The Weinstein Company announced its plans to file for bankruptcy late Sunday evening after a $500 million deal to sell the company fell through.
The financial distress of the company comes months after co-founder Harvey Weinstein resigned from his position due to multiple allegations of sexual assault. More than 70 women have come forward accusing Weinstein of the sexual misconduct according to the Huffington Post. Weinstein has denied these allegations.
According to Variety, the studio’s board released a letter stating the company’s dire need of financial stability.
“We will now pursue the board’s only viable option to maximize the company’s remaining value: an orderly bankruptcy process,” the company stated.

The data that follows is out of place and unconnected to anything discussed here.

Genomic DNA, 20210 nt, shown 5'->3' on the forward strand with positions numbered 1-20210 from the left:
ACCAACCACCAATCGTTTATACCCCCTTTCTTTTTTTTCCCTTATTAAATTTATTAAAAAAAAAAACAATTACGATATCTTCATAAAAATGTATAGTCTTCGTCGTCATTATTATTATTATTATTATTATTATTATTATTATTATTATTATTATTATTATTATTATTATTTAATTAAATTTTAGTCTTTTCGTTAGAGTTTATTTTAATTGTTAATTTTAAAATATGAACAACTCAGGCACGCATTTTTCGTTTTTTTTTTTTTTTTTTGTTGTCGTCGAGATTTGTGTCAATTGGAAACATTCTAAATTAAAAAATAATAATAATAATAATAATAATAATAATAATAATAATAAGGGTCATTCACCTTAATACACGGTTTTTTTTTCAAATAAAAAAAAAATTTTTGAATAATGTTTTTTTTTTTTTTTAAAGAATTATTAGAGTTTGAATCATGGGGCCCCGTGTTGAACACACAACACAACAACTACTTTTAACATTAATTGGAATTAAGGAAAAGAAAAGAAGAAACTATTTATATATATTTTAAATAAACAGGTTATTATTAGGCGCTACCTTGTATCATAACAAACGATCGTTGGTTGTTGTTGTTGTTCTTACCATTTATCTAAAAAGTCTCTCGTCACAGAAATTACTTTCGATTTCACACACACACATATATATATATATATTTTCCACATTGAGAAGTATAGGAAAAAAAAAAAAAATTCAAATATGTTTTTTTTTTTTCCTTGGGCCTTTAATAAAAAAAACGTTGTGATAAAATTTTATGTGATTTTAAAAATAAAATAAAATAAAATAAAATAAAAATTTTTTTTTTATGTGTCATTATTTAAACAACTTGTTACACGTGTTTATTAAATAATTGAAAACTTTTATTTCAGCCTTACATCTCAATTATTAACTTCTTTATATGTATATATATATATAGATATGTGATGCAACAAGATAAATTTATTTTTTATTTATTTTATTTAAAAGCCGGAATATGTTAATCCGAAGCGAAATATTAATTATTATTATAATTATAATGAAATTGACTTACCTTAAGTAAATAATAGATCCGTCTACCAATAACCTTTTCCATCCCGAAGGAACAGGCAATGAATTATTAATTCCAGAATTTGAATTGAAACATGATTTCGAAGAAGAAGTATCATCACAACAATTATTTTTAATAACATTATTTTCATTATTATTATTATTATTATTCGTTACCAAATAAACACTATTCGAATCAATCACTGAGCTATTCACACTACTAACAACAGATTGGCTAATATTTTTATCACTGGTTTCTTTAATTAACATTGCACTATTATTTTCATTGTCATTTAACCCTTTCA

The recent reports caused many of the company’s business partners and investors to cease support.
Lead investor Maria Contreras-Sweet proposes her own solution. The former head of the U.S. Small Business Administration told CNNMoney about her idea of a brand-new studio headed entirely by women. Representatives of Contreras-Sweet also say the deal would “create a real compensation fund for victims.”
New York Attorney General Eric Schneiderman, who has been investigating the Weinstein company for the last four months, is not opposed to selling company, but is not a fan of Contreras-Sweet’s proposal of a female-run studio, stating that the proposal was “completely contradicted by the documents presented to us.”
In the meantime, remaining owners of the studio are attempting to keep doors open and continue to pay their employees through various financial tactics; but the fate of the studio is still up in the air.